Self-driving cars – also known as driverless, autonomous or robotic cars – are quickly becoming reality. Indeed, Google’s self-driving cars are making waves in the industry, with its artificial intelligence (AI) making it possible for cars to interpret how humans drive.
While self-driving cars still have some way to go, AI is already having a significant impact on the way IT runs enterprises. Businesses are making the transition from being automated to autonomous, where machine learning and AI make it possible to create a ‘self-driving’ wide area network (WAN).
Moving from automated to autonomous
Enterprises are already turning to software-defined WAN (SD-WAN) solutions to connect employees consistently and securely to applications, whether the applications are in the data centre or the cloud.
Automation plays a key role in these current SD-WAN offerings, eliminating many of the repetitive and mundane manual steps required to configure and connect remote offices and branch locations. However, automation also has its limitations.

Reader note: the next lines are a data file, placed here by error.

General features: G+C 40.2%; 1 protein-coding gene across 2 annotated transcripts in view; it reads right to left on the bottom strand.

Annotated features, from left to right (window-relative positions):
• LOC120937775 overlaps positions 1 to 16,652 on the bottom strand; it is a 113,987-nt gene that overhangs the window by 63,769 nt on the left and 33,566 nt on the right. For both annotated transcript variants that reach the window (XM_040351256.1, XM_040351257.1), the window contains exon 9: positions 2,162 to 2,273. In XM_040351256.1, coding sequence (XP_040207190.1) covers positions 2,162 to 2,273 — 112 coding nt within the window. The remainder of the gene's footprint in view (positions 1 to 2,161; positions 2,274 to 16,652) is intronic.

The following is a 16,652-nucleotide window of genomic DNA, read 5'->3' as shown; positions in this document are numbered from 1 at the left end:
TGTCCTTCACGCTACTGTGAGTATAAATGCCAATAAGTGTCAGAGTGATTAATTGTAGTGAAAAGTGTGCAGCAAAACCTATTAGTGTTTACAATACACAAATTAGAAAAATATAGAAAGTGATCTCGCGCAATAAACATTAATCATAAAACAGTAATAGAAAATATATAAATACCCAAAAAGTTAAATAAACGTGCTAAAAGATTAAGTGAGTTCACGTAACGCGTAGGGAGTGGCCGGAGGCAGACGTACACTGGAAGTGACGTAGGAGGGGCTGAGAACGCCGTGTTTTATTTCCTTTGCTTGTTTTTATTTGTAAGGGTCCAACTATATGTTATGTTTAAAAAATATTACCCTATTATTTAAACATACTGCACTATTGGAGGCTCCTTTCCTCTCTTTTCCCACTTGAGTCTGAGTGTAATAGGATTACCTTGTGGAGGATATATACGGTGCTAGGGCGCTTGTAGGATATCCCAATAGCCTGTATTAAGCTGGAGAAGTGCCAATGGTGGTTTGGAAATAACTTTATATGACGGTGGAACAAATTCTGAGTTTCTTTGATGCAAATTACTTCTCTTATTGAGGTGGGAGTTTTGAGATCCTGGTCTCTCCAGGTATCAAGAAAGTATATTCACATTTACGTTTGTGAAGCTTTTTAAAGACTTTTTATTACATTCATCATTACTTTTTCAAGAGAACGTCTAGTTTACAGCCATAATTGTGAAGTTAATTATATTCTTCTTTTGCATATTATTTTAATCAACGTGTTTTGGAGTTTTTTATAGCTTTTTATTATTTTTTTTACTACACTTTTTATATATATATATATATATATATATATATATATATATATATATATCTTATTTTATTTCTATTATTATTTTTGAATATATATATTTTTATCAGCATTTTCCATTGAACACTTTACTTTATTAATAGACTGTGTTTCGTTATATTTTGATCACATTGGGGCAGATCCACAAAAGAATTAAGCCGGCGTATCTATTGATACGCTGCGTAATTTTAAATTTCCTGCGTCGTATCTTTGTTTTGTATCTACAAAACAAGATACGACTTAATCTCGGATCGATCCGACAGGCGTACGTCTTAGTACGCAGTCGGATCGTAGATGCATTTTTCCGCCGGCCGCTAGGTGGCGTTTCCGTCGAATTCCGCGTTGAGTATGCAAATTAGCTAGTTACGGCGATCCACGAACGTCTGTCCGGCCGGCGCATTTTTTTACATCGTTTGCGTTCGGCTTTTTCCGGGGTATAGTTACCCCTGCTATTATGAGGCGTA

Indeed, automation is not sufficient to translate high-level business goals or intent into specific actions across the network. What’s more, it is not good at dealing with the many unanticipated situations across production WAN deployments. These are areas where machine learning and AI can come into play.
What will a self-driving WAN look like?
When considering the idea of a self-driving WAN, it’s instructive to look at what’s happening with self-driving cars. Each self-driving car has hundreds of sensors that collect information to build a real-time model of the environment surrounding the car. AI is applied to determine how the car should react at any given moment. A combination of classic control loops and newer machine learning algorithms work in tandem to achieve a high-level goal: driving the car safely from point A to point B.
Furthermore, most implementations supplement the car-level intelligence with fleet-level learning. Every car provides data into a central repository where learning across all the vehicles in the fleet is aggregated and applied.